Namaste (//, Devanagari: नमस्ते,
Hindi: [nəməsteː] (
Etymology, meaning and origins
Namaste (Namah + te, Devanagari: नम:+ ते = नमस्ते) is derived from Sanskrit and is a combination of the word namah and the second person dative pronoun in its enclitic form, te. The word namaḥ takes the Sandhi form namas before the sound t.
Namaḥ means 'bow', 'obeisance', 'reverential salutation' or 'adoration' and te means 'to you' (singular dative case of 'tvam'). Therefore, Namaste literally means "bowing to you". In Hinduism, it also has a spiritual import reflecting the belief that "the divine and self (atman, soul) is same in you and me", and connotes "I bow to the divine in you". In the U.S., this underlying Hindu belief is often combined with the word meanings to produce the translation, "the divine in me, bows to the divine in you". See also, for example, blog and Instagram posts with this usage.
A less common variant is used in the case of three or more people being addressed namely Namo vaḥ which is a combination of namaḥ and the enclitic 2nd person plural pronoun vaḥ. The word namaḥ takes the Sandhi form namo before the sound v.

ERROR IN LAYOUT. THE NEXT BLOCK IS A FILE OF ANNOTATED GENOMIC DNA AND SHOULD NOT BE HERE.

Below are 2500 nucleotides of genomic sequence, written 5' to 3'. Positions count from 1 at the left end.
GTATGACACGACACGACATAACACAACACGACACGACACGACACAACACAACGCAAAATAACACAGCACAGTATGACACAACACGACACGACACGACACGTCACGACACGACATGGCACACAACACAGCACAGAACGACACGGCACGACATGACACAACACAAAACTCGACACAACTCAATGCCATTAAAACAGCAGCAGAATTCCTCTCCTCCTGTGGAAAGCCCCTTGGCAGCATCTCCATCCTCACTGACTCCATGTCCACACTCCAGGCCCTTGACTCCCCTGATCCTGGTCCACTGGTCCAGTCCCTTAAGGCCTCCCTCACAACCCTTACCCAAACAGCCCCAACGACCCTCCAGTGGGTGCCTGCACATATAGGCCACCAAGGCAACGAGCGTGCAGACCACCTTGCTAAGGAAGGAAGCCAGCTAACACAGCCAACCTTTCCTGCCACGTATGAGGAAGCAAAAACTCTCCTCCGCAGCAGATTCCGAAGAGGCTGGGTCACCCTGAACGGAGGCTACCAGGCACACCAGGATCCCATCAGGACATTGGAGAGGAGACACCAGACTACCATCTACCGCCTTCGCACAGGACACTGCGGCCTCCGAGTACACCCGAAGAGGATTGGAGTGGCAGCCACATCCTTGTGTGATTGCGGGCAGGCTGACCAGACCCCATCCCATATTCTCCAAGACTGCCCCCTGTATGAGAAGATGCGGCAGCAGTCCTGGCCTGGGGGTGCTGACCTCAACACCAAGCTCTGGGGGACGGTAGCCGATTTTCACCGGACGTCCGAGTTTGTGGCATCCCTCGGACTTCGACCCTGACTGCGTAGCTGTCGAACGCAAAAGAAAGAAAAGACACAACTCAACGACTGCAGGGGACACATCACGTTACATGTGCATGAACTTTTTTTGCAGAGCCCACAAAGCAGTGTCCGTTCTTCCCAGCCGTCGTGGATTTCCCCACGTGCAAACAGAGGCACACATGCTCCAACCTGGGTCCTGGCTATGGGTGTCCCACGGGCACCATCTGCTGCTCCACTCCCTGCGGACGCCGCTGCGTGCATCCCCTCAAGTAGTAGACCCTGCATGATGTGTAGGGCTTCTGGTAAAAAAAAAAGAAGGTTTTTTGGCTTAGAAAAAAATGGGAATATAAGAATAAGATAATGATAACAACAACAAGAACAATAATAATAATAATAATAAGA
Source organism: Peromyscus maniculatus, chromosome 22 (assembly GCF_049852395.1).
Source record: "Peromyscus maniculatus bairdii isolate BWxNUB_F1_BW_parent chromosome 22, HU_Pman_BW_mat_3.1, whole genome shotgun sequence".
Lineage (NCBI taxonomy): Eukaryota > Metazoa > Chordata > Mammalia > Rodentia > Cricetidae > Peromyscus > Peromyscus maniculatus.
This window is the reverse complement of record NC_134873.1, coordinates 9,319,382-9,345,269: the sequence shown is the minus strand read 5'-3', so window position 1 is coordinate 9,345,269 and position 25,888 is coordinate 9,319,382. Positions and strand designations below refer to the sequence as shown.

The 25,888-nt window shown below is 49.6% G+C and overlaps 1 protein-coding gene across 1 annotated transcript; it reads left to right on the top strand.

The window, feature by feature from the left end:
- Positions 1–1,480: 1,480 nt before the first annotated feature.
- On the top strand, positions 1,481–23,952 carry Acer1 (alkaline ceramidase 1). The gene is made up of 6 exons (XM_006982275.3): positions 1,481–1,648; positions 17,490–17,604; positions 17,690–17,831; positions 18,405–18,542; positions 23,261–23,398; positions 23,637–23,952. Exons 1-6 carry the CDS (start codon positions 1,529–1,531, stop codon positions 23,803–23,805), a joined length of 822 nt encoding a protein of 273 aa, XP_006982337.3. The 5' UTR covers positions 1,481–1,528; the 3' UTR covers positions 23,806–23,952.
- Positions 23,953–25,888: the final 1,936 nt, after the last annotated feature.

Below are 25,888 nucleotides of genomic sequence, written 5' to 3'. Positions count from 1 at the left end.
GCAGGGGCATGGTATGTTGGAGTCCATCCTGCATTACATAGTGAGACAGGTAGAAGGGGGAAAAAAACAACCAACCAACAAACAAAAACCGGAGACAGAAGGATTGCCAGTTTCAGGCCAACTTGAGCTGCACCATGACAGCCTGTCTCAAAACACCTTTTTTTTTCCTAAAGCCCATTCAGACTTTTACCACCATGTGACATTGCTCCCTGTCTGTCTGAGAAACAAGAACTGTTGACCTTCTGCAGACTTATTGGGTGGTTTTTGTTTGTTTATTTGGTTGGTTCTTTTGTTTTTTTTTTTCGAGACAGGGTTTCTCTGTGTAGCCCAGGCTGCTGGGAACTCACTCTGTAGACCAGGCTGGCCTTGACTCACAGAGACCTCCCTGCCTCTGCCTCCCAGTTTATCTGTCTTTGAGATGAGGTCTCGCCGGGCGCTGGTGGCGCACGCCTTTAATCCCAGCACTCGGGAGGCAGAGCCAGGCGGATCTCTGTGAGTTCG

An even less common variant is used in the case of two people being addressed, namely, Namo vām, which is a combination of namaḥ and the enclitic 2nd person dual pronoun vām.
The gesture is widely used throughout India, Nepal, Bangladesh, parts of Asia and beyond where people of South and Southeast Asian origins have migrated. Namaste or namaskar is used as a respectful form of greeting, acknowledging and welcoming a relative, guest or stranger. In some contexts, namaste is used by one person to express gratitude for assistance offered or given, and to thank the other person for his or her generous kindness.
Namaskar is also part of the 16 upacharas used inside temples or any place of formal Puja (worship). Namaste in the context of deity worship, scholars conclude, has the same function as in greeting a guest or anyone else. It expresses politeness, courtesy, honor, and hospitality from one person to the other. It is used in goodbyes as well. This is sometimes expressed, in ancient Hindu scriptures such as Taittiriya Upanishad, as Atithi Devobhava (literally, may the guest be god).
Namaste is one of the six forms of pranama, and in parts of India these terms are used synonymously.
In the Hindi and Nepalese speaking populations of South Asia, Namaste (Hindi: [nəməsteː] (
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